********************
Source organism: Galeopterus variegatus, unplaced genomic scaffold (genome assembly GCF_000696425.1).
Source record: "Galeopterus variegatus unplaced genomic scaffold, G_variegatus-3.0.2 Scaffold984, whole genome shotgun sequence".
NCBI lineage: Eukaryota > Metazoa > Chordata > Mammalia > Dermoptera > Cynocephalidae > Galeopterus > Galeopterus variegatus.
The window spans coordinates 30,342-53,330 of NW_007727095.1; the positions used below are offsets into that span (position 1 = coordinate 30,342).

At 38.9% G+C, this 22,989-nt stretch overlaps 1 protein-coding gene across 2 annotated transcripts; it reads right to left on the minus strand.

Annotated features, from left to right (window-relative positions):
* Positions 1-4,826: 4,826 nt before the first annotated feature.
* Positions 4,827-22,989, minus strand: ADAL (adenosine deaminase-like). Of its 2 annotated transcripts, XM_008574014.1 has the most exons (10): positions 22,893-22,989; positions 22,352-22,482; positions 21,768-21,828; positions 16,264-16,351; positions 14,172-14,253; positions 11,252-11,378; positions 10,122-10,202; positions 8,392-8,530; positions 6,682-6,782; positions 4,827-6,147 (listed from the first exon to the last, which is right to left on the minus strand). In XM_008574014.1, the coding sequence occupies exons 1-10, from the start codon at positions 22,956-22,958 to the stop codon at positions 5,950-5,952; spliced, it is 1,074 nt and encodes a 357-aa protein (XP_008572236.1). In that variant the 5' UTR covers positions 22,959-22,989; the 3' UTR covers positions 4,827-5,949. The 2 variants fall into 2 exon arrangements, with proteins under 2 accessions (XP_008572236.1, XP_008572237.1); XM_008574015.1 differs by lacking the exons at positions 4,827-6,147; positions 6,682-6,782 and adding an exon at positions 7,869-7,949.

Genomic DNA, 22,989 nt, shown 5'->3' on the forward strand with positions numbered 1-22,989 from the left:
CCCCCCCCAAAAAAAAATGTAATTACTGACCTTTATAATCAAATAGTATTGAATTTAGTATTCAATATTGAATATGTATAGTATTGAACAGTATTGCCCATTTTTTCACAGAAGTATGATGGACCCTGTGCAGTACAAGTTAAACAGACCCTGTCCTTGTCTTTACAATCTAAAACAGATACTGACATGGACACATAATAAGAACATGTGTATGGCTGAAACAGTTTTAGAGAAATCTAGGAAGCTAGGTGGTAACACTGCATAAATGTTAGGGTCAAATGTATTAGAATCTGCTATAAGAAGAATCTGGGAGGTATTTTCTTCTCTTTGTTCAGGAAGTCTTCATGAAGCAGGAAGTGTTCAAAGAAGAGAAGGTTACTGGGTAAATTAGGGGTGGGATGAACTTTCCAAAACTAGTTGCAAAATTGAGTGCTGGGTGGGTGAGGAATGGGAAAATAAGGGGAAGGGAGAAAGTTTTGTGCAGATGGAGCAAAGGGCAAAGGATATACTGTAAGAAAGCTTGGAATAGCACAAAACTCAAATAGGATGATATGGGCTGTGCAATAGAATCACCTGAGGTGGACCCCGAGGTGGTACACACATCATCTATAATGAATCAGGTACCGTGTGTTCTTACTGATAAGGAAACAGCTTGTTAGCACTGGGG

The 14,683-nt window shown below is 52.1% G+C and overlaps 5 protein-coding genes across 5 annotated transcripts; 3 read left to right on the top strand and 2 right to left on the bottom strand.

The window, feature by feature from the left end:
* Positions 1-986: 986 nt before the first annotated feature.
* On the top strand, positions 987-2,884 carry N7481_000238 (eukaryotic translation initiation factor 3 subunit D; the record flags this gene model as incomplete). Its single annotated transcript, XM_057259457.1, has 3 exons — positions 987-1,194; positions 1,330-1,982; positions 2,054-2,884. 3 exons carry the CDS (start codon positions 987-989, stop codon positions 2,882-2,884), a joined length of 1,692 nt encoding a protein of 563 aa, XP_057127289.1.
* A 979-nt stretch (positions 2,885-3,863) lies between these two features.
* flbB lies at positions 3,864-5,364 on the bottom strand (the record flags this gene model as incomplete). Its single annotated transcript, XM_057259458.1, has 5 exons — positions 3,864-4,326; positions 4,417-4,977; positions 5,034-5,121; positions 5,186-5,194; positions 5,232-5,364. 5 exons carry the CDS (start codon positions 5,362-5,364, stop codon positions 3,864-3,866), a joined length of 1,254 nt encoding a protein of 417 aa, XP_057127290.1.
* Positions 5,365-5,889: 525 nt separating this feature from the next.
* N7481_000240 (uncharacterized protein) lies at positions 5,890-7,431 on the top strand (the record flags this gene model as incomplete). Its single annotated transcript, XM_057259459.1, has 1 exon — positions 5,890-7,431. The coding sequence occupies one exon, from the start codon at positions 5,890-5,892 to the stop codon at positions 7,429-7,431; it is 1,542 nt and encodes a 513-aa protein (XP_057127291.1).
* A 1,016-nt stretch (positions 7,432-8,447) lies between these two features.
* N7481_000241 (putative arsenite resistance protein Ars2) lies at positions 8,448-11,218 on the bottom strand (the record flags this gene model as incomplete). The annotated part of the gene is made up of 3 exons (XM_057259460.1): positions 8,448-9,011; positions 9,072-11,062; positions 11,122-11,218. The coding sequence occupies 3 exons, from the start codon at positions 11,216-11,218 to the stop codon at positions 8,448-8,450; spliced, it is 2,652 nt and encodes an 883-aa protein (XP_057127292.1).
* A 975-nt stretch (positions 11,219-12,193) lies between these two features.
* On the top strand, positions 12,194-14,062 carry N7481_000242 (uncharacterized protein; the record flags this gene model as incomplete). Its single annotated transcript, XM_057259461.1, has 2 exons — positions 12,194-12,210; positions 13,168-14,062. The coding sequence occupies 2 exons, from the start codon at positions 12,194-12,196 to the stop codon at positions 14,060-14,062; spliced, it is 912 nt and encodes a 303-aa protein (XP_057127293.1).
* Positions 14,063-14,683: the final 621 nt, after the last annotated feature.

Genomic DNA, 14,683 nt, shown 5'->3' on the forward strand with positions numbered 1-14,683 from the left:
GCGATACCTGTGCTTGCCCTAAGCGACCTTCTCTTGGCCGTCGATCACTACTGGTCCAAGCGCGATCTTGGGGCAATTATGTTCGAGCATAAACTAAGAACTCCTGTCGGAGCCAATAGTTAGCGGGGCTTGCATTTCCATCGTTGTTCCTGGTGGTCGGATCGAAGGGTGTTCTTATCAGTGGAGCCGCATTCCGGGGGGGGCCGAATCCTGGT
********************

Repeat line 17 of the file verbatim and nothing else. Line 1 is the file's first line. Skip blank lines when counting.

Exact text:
* Positions 5,365-5,889: 525 nt separating this feature from the next.